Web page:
By Ray Leone, MMT, MT-BC
Ray is a Board-Certified music therapist who directs A Place To Be’s medical music therapy program through a partnership with Inova Health Systems.
I was recently asked to visit with a gentleman, in his late 30s, in the oncology unit of the hospital where I work. He was currently in the hospital as a result of complications from chemotherapy treatment and I was referred to see him as he was feeling quite ill, with some pain and was having trouble coping with his treatment and hospitalization. He is dealing with a rather aggressive form of cancer. I introduced myself and sat down in a chair next to his bed. He looked very tired and down, but welcomed me warmly. When I asked him how he was doing he paused and said; “Its been a tough day.” After a few moments of silence, we chatted briefly about his treatment and his stay in the hospital. Then, looking to move the conversation, I asked him what kind of music he liked to listen to. He said that he was from Egypt and he liked to listen to music from his country. I asked him to tell me about it, tell me about what he liked, what styles of music, what artists. He said it was hard to explain. Then after a moment, he grabbed his phone and pulled up a music video on YouTube. I told him that I thought it was very cool…and he smiled (for the first time that I saw). I asked if he could show me another video. And he did, this time explaining a bit more about the singer. He was now showing a bit more energy as it seemed that he was enjoying telling me about his music. (Don’t we all like to do that?) Again, I told him that I really liked what I was hearing and I thanked him for sharing with me. I then said that I had my guitar with me but I didn’t know any Egyptian music but I asked if he wanted to hear something. He said that he didn’t really know much “American music” and then said; “You pick. Play something you like.” So, I started with the Beatles’ ‘Here Comes the Sun’. He smiled and said that it sounded a little familiar; he said he liked it. He asked for another; “one of your favorites” he said with a smile. This time I played a Foo Fighters song. He smiled and I noticed his head moving slightly up and down to the beat. (Perhaps he couldn’t help himself despite his condition.) I told him that the Foo Fighters was one of my favorite bands and that I liked rock & roll. He said, “me too!” Next was Green Day…more smiles and more moving to the beat.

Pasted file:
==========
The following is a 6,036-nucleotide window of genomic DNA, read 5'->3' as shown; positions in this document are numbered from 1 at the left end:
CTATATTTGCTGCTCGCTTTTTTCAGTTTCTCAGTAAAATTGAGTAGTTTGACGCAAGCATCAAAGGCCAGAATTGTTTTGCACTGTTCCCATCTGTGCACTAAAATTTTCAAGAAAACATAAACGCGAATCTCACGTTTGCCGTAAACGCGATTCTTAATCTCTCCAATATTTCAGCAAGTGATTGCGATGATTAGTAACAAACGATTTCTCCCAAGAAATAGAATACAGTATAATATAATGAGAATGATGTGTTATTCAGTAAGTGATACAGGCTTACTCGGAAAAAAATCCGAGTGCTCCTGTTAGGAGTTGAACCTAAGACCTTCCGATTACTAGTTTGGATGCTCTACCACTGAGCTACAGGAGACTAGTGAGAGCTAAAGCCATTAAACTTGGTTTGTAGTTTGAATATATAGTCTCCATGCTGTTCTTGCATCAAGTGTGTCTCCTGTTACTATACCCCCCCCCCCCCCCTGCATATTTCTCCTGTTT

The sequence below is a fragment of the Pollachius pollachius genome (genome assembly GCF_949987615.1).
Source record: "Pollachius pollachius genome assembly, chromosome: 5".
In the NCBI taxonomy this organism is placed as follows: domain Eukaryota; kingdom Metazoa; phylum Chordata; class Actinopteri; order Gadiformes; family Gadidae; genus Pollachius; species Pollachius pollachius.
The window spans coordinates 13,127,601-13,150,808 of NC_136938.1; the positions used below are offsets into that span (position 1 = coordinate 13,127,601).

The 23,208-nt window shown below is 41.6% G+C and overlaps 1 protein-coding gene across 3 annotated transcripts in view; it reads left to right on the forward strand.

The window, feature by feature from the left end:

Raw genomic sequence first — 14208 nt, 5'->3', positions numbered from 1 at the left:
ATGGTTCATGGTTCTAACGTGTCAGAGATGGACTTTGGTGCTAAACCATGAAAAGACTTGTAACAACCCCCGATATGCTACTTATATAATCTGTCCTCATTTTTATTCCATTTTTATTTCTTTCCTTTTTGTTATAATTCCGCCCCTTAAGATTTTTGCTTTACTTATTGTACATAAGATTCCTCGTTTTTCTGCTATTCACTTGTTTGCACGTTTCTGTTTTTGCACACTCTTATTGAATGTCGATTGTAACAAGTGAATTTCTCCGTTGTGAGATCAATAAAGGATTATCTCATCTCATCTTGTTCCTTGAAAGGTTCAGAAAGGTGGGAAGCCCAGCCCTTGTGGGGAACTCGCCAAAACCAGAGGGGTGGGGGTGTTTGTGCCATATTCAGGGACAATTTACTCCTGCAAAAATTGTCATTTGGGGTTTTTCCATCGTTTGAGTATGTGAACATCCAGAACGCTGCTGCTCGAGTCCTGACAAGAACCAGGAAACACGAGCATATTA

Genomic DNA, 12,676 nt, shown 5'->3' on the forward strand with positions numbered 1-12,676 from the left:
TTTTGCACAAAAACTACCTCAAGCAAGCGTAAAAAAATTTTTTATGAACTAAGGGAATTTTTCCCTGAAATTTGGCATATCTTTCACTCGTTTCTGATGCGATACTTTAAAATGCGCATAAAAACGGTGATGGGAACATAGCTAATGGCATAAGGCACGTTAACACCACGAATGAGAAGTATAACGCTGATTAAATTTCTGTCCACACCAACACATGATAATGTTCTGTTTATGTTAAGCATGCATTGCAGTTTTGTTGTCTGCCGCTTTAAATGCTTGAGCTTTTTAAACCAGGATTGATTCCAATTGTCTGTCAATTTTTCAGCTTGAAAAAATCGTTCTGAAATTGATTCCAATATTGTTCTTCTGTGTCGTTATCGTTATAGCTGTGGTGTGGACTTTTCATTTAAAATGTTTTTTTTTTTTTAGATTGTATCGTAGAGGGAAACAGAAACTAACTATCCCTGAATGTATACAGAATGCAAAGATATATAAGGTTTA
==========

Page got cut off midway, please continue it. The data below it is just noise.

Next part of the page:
As I was playing and singing, I too was moving my head up and down to the beat and strangely, I was having fun (as was he it seemed). And then I thought, is it okay for me to feel as though I was having fun? Then it struck me. I had almost forgotten that I was sitting in a hospital room in the oncology unit, with a patient who was quite ill. For a few moments we were just two guys, sitting around, talking about and sharing music. For a few moments, he was not a cancer patient and I was not a therapist. We were just two guys. And it was music that made us “just two guys”.
This actually happens often in the hospital when you add music to a compromised situation; music that is meaningful in some way. And isn’t all music meaningful in some way? Yes, he was going to go back to being a cancer patient with more tough treatments ahead and I was going to go back to being a therapist, getting referrals to see more patients who were feeling bad, but for about 45 minutes, we were just two guys, sitting around, talking about music. And that was good.
The healing power of music…
(*the stories presented in this blog are based on accounts and experiences and are not actual accounts and experiences)